Not everyone who wants solar power can easily go forward with a $20K - $40K purchase. Fortunately, costs have definitely come down over the last decade thanks to shorter installation times, more streamlined permitting and less costly panel manufacturing. The solar industry, government, forward thinking utilities and the financial world are all contributing to making it easier and more affordable for more and more homeowners.
There are several ways to finance a solar power system. To feel confident you have chosen the right finance path, it is important to understand details of the different options. Also, not all options are available everywhere.
This route gets you the 30% Federal Tax Credit and gives the quickest return on investment on a well designed system. It is often chosen by people who are looking for a low risk, high return on investment. Many consumers take this approach using their home equity for a loan or find a low interest home improvement loan. Because of the growth of the solar industry, banks have become much more open to financing solar loans. In all cases, the interest rate and payment terms need to be evaluated for your financial suitability.
PACE FINANCING - (Property Assessed Clean Energy)
The PACE loan gets you all the advantages of a cash purchase but with easier payment terms. This finance tool was specifically created to allow more people to make energy improvements on their homes. Solar projects are one of the many energy improvements a PACE loan is geared for. It is not universally available however. You should check with your municipality’s tax assessor’s office to confirm that. Your property taxes are the mechanism a PACE loan uses. It is still an interest loan but the payments are spread over the life expectancy of the energy improvement your PACE loan is authorized for, which for solar is 20 years. Therefore, the payment schedule of a solar PACE loan is divided over the X times a year you receive your property tax bill for 20 years. There are qualifying terms depending on the lender. Most require 20% of your house debt to have been paid off but there are no credit score requirements. A PACE loan is also not consider debt, has no effect on future borrowing and adds revenue to your municipality.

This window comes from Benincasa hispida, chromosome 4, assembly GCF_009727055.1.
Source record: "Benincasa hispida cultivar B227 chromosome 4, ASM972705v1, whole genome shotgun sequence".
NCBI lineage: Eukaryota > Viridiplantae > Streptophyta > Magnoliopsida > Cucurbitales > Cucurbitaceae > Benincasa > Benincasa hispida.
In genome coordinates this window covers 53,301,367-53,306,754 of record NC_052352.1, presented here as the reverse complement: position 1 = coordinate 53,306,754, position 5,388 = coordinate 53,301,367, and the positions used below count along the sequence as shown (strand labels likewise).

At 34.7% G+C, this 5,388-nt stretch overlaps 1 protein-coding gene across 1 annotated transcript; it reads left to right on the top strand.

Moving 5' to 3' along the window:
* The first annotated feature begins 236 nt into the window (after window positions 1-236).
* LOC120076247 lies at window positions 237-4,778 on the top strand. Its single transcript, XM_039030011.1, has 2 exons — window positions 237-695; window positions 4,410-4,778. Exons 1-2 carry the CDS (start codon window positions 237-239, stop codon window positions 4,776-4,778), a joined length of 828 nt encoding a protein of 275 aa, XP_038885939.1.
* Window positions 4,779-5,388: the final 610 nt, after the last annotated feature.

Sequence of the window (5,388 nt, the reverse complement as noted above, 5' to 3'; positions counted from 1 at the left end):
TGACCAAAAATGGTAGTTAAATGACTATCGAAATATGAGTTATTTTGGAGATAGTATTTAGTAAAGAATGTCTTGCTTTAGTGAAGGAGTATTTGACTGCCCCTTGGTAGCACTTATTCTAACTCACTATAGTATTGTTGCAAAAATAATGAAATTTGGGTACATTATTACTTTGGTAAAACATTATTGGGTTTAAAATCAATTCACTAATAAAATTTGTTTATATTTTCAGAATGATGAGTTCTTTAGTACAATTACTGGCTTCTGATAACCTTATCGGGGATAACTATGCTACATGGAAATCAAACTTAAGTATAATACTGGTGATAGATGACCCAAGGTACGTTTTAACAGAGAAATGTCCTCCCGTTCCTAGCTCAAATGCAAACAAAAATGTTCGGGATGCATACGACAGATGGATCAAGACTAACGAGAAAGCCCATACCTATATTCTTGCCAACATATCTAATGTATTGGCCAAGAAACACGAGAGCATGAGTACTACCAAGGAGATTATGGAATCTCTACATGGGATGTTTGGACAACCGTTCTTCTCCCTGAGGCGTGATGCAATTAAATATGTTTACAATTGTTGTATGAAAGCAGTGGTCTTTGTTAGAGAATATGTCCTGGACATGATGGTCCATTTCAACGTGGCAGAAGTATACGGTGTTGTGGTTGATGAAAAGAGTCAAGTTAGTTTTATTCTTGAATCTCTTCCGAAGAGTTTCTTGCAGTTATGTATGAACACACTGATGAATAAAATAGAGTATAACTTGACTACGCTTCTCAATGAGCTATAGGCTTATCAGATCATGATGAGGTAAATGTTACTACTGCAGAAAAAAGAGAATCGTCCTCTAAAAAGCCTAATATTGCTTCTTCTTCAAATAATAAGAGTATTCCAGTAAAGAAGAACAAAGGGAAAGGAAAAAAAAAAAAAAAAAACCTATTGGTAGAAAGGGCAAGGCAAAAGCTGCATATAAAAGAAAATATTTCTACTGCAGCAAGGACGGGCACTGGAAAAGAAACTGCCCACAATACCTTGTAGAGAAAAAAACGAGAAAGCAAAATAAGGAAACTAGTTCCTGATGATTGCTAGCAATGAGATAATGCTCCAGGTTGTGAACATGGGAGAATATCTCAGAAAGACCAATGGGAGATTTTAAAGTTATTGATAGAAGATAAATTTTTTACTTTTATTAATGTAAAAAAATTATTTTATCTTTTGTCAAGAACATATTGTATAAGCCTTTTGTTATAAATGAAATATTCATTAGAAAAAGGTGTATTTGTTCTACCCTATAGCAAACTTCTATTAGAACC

Still, you may not want to own the system or might not qualify for financing. There are still some options available to you.
These have been very popular, especially in the early years when costs were higher and financing was harder to procure. Leasing unfortunately eliminates your 30% Federal Tax Credit which instead goes to the vendor who owns your system. The main point of a lease is to lower your electric bill immediately and for the duration of the lease (usually 20 years). You need to be sure the terms of your contract support that. Many leases are $0 down and also allow a down payment option to make your monthly payment smaller or a full payoff option in specific years. Confirm the vendor’s level of responsibility for any repairs or maintenance for the duration of the lease. The lease option gives you some control over what you pay for electricity. Your utility company will still bill you for whatever electricity they continue to supply and the various taxes and delivery charges. Since your utility costs cannot be fixed like the solar lease costs, I recommend ensuring the annual solar production warranties in your lease minimally cover half your expected annual electric usage.
POWER PURCHASE AGREEMENTS (PPA)
These are common in the commercial and non-profit business sectors. They are also available for residential consumers but not every residential solar vendor offers them. The main difference between a residential PPA and a residential lease are as follows. Instead of predetermined monthly payments for the duration of the PPA (usually 20 years), you pay for the amount of electricity generated by the solar system each month. Essentially, you are buying some of your electricity from a second utility provider, your PPA contractor and the “power plant” is you roof (or ground mounted system or carport system). Correct sizing of your system is very important in this scenario as you pay for what’s produced. Any solar production you didn't use that is dumped back on to the grid must still be paid for. Your utility may be giving you credit for that (net metering) but unlikely it’s at the same rate you’re paying your PPA provider. Similar to leasing, the PPA provider owns the system and covers care and maintenance.